How does pre-development and acquisition financing work?

Pre-development and acquisition financing is provided by both state and local governments to assist with the early expenses associated with developing affordable homes. Some communities offer loans that are restricted to the costs related to just pre-development or just acquisition while other communities have broader programs that can be used to finance both types of expenses. The loans generally have low or no interest and may be deferred (i.e., not paid back) until the development has received permanent financing, which can be used to repay the pre-development loans.

Some communities will forgive pre-development loans if permanent financing cannot be obtained, an important feature that allows affordable housing developers to investigate alternative sites and pick only those most likely to succeed. Financing is typically provided through a revolving loan fund that recycles the assistance to support many affordable housing developments over time. Funds for the loan programs come from various sources including housing trust funds, appropriations, and allocation of federal HOME dollars.

Communities that do not currently have a pre-development or acquisition program may wish to consider starting one to expand the capacity of non-profits and small for-profits to produce affordable homes.

Communities that already have a program may wish to consider expanding its funding and/or the outreach needed to ensure a steady stream of applications. Since the ability to use these funds successfully requires affordable housing developers with high capacity, communities with an undersupply of developers may wish to consider supplementing a loan fund with technical assistance and other efforts to build the necessary capacity. One promising approach to building capacity among smaller organizations is to provide a steady stream of operating revenue tied to developmental milestones.

Communities can also facilitate access to funds for pre-development and acquisition expenses in ways other than providing direct financing. Loan guarantees or credit enhancements can help reduce the interest rate on private financing. Policies that permit or encourage non-profit housing developers to accumulate more working capital can also help by allowing non-profits to fund their own pre-development and acquisition costs.
The Role of CDFIs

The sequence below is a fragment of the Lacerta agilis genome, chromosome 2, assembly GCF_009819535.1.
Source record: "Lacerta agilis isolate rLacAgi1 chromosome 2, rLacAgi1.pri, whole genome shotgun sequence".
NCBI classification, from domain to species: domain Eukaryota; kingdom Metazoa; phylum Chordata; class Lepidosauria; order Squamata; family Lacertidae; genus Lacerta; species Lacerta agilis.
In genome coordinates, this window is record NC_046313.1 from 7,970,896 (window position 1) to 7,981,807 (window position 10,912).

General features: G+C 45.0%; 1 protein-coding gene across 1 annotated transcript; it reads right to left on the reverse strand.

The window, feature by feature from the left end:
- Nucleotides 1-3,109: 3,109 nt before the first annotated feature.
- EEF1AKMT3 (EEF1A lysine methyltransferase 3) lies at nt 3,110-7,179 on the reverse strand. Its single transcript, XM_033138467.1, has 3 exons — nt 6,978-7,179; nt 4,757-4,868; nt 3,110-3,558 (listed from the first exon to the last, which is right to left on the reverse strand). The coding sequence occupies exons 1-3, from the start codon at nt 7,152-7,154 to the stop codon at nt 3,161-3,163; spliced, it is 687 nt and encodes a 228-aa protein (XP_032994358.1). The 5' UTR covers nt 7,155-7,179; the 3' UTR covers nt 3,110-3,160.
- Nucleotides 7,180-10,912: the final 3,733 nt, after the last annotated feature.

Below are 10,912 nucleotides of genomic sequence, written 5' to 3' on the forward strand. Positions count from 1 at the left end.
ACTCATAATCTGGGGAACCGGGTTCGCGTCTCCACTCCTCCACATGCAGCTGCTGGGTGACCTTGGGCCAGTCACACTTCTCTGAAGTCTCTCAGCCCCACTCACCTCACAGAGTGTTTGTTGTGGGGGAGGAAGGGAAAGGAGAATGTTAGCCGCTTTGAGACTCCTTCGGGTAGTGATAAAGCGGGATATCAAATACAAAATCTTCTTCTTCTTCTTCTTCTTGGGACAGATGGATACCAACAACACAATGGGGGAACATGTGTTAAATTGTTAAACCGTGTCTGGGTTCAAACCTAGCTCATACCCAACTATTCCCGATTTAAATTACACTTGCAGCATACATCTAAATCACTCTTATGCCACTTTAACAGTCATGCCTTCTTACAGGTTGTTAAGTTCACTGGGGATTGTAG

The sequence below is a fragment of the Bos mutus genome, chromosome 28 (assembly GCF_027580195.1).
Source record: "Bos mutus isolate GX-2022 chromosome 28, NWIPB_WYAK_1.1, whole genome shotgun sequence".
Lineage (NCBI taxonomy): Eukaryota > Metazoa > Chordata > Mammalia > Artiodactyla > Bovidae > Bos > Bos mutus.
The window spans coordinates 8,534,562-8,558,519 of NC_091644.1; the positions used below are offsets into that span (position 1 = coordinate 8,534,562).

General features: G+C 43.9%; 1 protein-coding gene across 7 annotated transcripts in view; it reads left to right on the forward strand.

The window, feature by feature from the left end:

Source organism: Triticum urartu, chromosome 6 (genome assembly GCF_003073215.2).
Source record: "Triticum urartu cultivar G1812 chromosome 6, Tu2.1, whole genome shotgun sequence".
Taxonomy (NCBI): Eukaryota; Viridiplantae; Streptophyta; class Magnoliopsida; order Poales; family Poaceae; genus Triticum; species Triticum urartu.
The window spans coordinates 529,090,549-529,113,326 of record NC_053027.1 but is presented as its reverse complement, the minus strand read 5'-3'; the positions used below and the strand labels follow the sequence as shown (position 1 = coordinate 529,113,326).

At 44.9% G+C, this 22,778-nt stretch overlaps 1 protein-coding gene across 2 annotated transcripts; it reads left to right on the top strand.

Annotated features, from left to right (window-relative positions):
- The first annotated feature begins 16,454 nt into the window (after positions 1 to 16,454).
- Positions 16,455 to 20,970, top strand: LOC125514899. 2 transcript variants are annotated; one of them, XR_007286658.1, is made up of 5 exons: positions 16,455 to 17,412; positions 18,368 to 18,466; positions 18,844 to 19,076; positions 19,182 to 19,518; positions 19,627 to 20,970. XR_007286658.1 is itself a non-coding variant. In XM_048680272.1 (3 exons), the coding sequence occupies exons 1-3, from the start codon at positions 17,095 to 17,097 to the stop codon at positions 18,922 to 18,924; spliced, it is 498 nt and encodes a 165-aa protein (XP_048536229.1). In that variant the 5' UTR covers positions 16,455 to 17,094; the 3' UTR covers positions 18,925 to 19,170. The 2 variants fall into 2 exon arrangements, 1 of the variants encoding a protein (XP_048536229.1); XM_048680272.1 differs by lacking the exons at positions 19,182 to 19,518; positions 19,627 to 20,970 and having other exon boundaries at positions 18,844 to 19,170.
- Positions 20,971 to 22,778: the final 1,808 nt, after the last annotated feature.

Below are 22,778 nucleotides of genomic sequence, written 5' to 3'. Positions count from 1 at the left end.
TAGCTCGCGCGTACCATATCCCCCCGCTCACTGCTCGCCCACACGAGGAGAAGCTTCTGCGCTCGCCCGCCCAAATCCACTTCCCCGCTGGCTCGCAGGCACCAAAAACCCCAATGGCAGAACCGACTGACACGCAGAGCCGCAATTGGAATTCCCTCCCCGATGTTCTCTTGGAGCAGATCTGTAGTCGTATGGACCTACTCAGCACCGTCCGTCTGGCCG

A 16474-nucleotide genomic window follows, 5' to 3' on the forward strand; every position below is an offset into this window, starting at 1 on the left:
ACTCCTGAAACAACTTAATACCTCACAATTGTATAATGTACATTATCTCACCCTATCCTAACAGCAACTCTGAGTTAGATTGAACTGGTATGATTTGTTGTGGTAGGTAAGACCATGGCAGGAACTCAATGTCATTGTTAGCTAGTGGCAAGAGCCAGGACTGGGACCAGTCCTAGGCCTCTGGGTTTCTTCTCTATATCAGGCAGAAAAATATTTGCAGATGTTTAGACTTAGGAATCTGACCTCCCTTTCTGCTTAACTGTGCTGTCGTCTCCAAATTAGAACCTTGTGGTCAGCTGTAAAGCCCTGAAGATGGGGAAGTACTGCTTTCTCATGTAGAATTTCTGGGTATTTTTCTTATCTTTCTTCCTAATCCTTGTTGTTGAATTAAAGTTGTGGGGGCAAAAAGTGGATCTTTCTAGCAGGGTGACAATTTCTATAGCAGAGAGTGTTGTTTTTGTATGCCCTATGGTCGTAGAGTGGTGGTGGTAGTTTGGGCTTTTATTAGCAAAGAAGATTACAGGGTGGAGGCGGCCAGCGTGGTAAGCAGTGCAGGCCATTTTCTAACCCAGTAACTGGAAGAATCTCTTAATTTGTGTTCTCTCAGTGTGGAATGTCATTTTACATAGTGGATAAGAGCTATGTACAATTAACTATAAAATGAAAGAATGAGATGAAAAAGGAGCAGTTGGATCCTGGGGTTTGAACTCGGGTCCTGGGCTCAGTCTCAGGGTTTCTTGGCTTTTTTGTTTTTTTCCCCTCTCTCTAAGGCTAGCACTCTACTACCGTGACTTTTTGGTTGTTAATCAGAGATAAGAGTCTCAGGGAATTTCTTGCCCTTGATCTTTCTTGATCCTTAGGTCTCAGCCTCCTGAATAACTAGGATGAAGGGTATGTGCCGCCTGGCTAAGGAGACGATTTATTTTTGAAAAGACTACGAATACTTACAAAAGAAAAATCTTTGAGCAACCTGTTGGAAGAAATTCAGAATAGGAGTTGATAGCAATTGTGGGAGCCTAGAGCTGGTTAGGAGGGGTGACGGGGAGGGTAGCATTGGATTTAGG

Community Development Financial Institutions (CDFIs) help to make credit and other financial services available to nonprofit organizations, affordable housing developers, and other entities and individuals that may not be served by traditional financial institutions. These mission-driven, private-sector institutions focus solely on community development initiatives, and may be incorporated as banks, credit unions, community development corporations, and in other forms. The US Department of the Treasury certifies CDFIs and provides competitive grants to support their activity through the CDFI Fund.

While CDFIs' mission is broader than affordable housing, these institutions can play an important role in providing predevelopment and acquisition funding to small nonprofit developers. For example, in addition to working with partners to build or renovate homes in North Carolina, the Durham-based Center for Community Self-Help - one of the country's largest CDFIs - offers loans to support the purchase of homes to be used for supportive housing for people with disabilities.

Similarly, Urban Partnership Bank, a Chicago-based CDFI, provides lines of credit that enable developers to purchase vacant single-family homes and small multifamily properties for redevelopment as affordable homes. The Florida Community Loan Fund supports nonprofit organizations through acquisition and site control loans for the purchase of affordable homes, including affordable rentals that have expiring federal subsidy contracts.

Solutions in Action
Low Income Investment Fund

The Low Income Investment Fund (LIIF) is a Community Development Financial Institution that serves low-income families and communities through investments in affordable housing, childcare, education, and related community development projects. To support acquisition and development of affordable homes, LIIF makes available predevelopment and acquisition loans of up to $3.5 million to nonprofit organizations, mission-based for-profits, and public and quasi-public entities. As of 2008, LIIF helped to make available 54,000 units of affordable housing and invested nearly $500 million in capital and technical assistance to affordable and special needs housing developers. Visit LIIF's web page to learn more about their work.

Click on the links below to learn more about what communities can do to provide pre-development and acquisition financing:

Via RobleState programs
Find examples of state programs for pre-development and acquisition financing. Examples include Nebraska, California, and Mississippi.

One Church StreetLocal programs
Some local governments have also created loans or loan guarantee programs to facilitate access to pre-development and acquisition financing. Examples include New York City and Washington, DC.